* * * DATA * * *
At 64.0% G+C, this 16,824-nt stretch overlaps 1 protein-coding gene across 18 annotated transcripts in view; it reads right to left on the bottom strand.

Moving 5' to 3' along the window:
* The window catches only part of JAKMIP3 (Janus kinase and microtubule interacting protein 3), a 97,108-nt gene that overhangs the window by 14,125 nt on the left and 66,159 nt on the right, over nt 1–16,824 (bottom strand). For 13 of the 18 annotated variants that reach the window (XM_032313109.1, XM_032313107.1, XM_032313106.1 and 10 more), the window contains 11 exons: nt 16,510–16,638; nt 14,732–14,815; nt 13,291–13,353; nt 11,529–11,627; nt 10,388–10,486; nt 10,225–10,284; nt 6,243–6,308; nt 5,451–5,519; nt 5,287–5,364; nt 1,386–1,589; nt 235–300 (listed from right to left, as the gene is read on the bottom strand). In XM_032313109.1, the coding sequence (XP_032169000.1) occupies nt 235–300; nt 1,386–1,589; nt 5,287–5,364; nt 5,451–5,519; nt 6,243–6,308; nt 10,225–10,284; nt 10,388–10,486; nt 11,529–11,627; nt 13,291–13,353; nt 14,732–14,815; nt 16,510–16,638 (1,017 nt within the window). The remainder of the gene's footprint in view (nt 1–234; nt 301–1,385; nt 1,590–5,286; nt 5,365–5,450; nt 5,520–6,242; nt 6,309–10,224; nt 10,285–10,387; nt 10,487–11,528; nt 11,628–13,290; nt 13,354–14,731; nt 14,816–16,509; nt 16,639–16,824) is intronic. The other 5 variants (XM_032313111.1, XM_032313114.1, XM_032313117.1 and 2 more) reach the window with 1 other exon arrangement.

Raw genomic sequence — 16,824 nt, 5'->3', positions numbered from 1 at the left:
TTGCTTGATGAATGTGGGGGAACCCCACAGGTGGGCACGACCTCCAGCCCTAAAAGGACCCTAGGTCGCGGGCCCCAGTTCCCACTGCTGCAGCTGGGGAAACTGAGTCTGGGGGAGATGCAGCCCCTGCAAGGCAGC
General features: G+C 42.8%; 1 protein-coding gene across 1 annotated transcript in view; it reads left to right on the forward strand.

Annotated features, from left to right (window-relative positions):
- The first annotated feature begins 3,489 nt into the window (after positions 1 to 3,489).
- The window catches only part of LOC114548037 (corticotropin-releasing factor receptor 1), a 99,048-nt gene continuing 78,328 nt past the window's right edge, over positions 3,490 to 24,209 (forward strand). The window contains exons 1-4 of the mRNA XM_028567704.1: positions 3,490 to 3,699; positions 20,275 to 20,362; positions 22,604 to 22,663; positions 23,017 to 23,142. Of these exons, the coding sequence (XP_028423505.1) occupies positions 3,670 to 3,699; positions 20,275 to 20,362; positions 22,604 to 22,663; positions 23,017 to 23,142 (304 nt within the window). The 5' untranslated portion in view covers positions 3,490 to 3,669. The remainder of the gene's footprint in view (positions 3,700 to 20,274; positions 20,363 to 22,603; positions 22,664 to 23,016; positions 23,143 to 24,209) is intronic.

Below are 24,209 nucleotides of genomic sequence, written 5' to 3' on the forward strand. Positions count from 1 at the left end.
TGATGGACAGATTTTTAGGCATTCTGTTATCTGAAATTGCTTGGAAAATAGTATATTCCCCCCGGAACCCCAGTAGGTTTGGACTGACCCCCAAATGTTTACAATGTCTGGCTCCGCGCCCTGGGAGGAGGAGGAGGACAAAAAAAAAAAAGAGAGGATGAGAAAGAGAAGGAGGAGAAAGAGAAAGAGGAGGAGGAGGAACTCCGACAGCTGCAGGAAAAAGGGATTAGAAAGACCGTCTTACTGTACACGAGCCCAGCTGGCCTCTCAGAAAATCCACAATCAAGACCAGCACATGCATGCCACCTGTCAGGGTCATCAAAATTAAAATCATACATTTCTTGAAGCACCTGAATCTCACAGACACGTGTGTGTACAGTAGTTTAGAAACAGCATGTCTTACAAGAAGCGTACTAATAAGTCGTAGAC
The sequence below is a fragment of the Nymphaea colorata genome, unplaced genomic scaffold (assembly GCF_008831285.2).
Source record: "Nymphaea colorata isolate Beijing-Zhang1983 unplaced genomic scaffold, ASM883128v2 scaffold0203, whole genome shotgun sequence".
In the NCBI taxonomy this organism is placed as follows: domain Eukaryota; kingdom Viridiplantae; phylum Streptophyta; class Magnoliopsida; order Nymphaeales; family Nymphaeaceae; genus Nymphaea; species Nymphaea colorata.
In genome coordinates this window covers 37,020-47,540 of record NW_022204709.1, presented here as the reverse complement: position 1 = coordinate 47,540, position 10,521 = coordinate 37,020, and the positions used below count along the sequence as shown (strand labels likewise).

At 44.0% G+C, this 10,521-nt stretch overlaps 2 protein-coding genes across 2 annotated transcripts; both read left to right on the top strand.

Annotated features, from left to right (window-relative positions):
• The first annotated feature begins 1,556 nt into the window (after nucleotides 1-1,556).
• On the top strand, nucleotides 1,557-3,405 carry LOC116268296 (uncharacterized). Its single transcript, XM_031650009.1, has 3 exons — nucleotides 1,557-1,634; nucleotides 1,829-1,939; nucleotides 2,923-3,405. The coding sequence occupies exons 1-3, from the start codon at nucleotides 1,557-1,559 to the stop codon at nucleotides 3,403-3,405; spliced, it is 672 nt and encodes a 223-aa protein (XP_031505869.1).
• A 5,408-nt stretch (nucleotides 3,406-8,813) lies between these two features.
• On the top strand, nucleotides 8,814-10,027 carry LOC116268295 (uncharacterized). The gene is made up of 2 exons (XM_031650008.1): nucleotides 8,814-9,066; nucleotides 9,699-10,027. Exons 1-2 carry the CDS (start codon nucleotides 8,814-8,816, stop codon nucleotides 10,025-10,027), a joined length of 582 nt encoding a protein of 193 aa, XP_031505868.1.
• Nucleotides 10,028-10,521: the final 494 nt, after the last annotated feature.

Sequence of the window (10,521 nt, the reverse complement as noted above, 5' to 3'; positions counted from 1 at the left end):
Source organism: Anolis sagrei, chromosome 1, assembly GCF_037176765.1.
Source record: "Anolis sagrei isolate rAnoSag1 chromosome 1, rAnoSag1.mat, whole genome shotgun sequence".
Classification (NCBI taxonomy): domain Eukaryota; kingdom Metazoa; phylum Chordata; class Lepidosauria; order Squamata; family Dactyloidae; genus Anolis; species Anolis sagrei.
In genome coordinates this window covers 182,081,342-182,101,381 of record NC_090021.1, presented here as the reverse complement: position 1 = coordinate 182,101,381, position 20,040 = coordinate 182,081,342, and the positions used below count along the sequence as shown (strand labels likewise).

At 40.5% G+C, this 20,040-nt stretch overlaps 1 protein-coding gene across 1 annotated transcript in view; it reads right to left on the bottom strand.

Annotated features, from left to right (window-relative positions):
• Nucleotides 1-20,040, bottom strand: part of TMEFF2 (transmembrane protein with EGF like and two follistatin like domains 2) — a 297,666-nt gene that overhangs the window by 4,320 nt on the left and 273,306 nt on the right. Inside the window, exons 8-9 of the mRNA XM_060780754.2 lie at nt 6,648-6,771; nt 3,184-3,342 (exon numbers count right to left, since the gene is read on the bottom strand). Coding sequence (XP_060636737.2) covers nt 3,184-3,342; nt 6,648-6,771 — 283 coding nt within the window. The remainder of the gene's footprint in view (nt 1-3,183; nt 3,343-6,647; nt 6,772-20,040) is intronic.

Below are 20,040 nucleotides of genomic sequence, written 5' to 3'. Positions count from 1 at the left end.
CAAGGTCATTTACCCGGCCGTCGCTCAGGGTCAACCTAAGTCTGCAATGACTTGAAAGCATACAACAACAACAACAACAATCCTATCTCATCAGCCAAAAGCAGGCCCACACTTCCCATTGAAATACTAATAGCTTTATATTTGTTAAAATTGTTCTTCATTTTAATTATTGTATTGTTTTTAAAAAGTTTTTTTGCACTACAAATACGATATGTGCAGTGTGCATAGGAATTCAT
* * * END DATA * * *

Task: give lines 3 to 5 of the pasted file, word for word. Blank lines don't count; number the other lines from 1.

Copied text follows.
* The window catches only part of JAKMIP3 (Janus kinase and microtubule interacting protein 3), a 97,108-nt gene that overhangs the window by 14,125 nt on the left and 66,159 nt on the right, over nt 1–16,824 (bottom strand). For 13 of the 18 annotated variants that reach the window (XM_032313109.1, XM_032313107.1, XM_032313106.1 and 10 more), the window contains 11 exons: nt 16,510–16,638; nt 14,732–14,815; nt 13,291–13,353; nt 11,529–11,627; nt 10,388–10,486; nt 10,225–10,284; nt 6,243–6,308; nt 5,451–5,519; nt 5,287–5,364; nt 1,386–1,589; nt 235–300 (listed from right to left, as the gene is read on the bottom strand). In XM_032313109.1, the coding sequence (XP_032169000.1) occupies nt 235–300; nt 1,386–1,589; nt 5,287–5,364; nt 5,451–5,519; nt 6,243–6,308; nt 10,225–10,284; nt 10,388–10,486; nt 11,529–11,627; nt 13,291–13,353; nt 14,732–14,815; nt 16,510–16,638 (1,017 nt within the window). The remainder of the gene's footprint in view (nt 1–234; nt 301–1,385; nt 1,590–5,286; nt 5,365–5,450; nt 5,520–6,242; nt 6,309–10,224; nt 10,285–10,387; nt 10,487–11,528; nt 11,628–13,290; nt 13,354–14,731; nt 14,816–16,509; nt 16,639–16,824) is intronic. The other 5 variants (XM_032313111.1, XM_032313114.1, XM_032313117.1 and 2 more) reach the window with 1 other exon arrangement.

Raw genomic sequence — 16,824 nt, 5'->3', positions numbered from 1 at the left:
TTGCTTGATGAATGTGGGGGAACCCCACAGGTGGGCACGACCTCCAGCCCTAAAAGGACCCTAGGTCGCGGGCCCCAGTTCCCACTGCTGCAGCTGGGGAAACTGAGTCTGGGGGAGATGCAGCCCCTGCAAGGCAGC